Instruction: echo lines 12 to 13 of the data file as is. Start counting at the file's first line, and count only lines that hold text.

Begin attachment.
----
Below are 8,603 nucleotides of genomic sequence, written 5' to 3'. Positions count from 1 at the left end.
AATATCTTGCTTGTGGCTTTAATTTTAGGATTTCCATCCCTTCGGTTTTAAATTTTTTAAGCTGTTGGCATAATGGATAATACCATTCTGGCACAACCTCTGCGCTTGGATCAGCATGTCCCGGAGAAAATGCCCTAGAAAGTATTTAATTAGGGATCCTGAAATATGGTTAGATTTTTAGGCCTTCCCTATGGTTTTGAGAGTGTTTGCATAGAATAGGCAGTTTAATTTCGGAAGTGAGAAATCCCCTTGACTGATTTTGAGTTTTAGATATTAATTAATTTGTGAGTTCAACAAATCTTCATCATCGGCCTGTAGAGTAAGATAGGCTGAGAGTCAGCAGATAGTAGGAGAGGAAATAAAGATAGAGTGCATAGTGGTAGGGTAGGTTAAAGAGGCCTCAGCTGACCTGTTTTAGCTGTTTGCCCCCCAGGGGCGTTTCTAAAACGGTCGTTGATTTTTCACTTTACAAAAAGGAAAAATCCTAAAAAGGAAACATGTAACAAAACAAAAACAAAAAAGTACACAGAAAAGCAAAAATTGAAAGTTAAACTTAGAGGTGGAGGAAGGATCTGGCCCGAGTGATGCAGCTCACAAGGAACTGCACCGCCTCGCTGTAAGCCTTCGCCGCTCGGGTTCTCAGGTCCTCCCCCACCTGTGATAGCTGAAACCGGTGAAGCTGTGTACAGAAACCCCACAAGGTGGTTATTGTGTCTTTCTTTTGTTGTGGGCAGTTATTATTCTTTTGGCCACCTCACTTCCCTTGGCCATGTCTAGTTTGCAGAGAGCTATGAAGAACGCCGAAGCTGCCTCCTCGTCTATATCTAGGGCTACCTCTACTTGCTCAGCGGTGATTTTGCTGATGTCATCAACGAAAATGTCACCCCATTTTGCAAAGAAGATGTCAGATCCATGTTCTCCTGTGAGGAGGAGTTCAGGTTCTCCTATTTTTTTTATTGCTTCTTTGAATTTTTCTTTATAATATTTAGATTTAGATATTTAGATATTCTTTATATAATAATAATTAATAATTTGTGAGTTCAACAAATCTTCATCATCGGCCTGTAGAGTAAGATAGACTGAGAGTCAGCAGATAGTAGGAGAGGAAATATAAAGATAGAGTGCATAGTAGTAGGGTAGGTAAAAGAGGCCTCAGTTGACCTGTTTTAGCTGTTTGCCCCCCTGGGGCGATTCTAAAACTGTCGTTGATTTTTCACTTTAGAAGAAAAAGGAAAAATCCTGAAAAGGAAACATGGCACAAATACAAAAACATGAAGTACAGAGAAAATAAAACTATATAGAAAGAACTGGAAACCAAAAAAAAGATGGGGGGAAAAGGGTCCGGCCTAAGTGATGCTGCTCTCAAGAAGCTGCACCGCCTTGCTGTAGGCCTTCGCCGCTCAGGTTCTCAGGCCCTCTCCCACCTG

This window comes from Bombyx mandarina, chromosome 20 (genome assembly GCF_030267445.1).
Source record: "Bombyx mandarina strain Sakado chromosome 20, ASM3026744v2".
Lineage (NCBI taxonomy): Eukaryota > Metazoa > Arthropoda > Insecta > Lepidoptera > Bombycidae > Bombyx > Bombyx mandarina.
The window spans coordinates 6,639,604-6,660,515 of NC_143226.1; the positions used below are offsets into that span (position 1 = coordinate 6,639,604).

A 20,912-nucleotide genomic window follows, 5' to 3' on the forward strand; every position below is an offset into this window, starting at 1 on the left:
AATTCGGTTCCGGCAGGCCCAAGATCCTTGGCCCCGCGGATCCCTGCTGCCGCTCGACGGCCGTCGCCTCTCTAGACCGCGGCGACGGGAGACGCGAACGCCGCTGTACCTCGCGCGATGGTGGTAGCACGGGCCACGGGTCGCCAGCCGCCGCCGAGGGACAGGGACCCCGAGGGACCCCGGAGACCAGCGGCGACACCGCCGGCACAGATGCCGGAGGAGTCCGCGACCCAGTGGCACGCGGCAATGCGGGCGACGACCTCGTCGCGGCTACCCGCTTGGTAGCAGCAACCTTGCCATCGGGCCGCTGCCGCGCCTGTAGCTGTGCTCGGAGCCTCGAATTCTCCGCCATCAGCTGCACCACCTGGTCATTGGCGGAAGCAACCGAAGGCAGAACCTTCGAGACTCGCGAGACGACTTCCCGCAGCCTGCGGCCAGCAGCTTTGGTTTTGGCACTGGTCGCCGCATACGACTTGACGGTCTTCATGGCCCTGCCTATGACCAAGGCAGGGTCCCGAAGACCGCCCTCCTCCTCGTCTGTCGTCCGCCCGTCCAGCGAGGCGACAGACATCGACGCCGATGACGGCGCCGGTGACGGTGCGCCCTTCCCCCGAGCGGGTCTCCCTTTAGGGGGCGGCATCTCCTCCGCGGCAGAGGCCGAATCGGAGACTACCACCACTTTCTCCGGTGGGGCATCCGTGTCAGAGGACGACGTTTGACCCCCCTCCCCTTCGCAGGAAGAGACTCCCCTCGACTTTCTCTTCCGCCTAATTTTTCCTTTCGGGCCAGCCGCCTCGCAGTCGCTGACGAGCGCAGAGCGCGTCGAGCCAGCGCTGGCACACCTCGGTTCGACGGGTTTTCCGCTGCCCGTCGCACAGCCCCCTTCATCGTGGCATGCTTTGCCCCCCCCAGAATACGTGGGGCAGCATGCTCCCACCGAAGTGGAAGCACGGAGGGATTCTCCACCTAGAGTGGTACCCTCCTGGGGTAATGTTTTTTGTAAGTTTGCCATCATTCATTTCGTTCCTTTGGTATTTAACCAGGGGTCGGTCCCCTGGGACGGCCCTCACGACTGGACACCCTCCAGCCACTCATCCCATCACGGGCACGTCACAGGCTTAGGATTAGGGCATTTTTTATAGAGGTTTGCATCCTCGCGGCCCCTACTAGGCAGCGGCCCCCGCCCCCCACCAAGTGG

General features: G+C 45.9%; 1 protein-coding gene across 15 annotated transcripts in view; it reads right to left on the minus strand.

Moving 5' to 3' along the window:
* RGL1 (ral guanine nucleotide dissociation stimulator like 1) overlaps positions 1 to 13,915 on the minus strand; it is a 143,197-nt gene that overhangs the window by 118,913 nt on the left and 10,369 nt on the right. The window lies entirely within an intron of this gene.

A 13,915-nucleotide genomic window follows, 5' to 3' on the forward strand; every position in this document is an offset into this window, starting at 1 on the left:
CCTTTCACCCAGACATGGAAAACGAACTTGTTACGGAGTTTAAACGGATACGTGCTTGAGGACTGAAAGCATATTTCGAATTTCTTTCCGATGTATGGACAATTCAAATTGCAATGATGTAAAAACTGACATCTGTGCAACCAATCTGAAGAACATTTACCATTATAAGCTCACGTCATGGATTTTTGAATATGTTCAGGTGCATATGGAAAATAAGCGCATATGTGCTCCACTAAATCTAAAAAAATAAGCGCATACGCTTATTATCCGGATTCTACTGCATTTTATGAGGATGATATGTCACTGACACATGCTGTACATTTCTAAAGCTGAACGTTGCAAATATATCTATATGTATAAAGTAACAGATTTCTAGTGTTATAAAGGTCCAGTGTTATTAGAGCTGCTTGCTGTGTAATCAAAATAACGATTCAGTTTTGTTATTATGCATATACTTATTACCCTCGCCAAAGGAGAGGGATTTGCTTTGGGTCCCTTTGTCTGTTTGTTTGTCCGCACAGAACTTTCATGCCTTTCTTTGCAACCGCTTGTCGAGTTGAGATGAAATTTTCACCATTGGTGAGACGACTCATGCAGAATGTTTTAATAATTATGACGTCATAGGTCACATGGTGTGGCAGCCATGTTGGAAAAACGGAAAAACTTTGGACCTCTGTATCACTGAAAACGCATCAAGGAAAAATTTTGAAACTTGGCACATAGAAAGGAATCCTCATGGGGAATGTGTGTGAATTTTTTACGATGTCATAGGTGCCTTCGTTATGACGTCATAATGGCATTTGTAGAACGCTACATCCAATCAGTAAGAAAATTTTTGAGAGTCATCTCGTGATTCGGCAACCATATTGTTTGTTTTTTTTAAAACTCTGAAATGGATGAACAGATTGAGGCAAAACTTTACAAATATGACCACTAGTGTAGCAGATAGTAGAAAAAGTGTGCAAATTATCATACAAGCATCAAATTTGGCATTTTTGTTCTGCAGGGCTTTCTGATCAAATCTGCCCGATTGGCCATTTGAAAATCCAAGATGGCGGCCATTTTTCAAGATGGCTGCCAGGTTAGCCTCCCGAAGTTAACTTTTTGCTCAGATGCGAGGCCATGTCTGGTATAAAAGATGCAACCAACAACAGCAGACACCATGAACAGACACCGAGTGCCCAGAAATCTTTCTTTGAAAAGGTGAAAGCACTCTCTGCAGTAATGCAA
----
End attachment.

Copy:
A 13,915-nucleotide genomic window follows, 5' to 3' on the forward strand; every position in this document is an offset into this window, starting at 1 on the left:
CCTTTCACCCAGACATGGAAAACGAACTTGTTACGGAGTTTAAACGGATACGTGCTTGAGGACTGAAAGCATATTTCGAATTTCTTTCCGATGTATGGACAATTCAAATTGCAATGATGTAAAAACTGACATCTGTGCAACCAATCTGAAGAACATTTACCATTATAAGCTCACGTCATGGATTTTTGAATATGTTCAGGTGCATATGGAAAATAAGCGCATATGTGCTCCACTAAATCTAAAAAAATAAGCGCATACGCTTATTATCCGGATTCTACTGCATTTTATGAGGATGATATGTCACTGACACATGCTGTACATTTCTAAAGCTGAACGTTGCAAATATATCTATATGTATAAAGTAACAGATTTCTAGTGTTATAAAGGTCCAGTGTTATTAGAGCTGCTTGCTGTGTAATCAAAATAACGATTCAGTTTTGTTATTATGCATATACTTATTACCCTCGCCAAAGGAGAGGGATTTGCTTTGGGTCCCTTTGTCTGTTTGTTTGTCCGCACAGAACTTTCATGCCTTTCTTTGCAACCGCTTGTCGAGTTGAGATGAAATTTTCACCATTGGTGAGACGACTCATGCAGAATGTTTTAATAATTATGACGTCATAGGTCACATGGTGTGGCAGCCATGTTGGAAAAACGGAAAAACTTTGGACCTCTGTATCACTGAAAACGCATCAAGGAAAAATTTTGAAACTTGGCACATAGAAAGGAATCCTCATGGGGAATGTGTGTGAATTTTTTACGATGTCATAGGTGCCTTCGTTATGACGTCATAATGGCATTTGTAGAACGCTACATCCAATCAGTAAGAAAATTTTTGAGAGTCATCTCGTGATTCGGCAACCATATTGTTTGTTTTTTTTAAAACTCTGAAATGGATGAACAGATTGAGGCAAAACTTTACAAATATGACCACTAGTGTAGCAGATAGTAGAAAAAGTGTGCAAATTATCATACAAGCATCAAATTTGGCATTTTTGTTCTGCAGGGCTTTCTGATCAAATCTGCCCGATTGGCCATTTGAAAATCCAAGATGGCGGCCATTTTTCAAGATGGCTGCCAGGTTAGCCTCCCGAAGTTAACTTTTTGCTCAGATGCGAGGCCATGTCTGGTATAAAAGATGCAACCAACAACAGCAGACACCATGAACAGACACCGAGTGCCCAGAAATCTTTCTTTGAAAAGGTGAAAGCACTCTCTGCAGTAATGCAA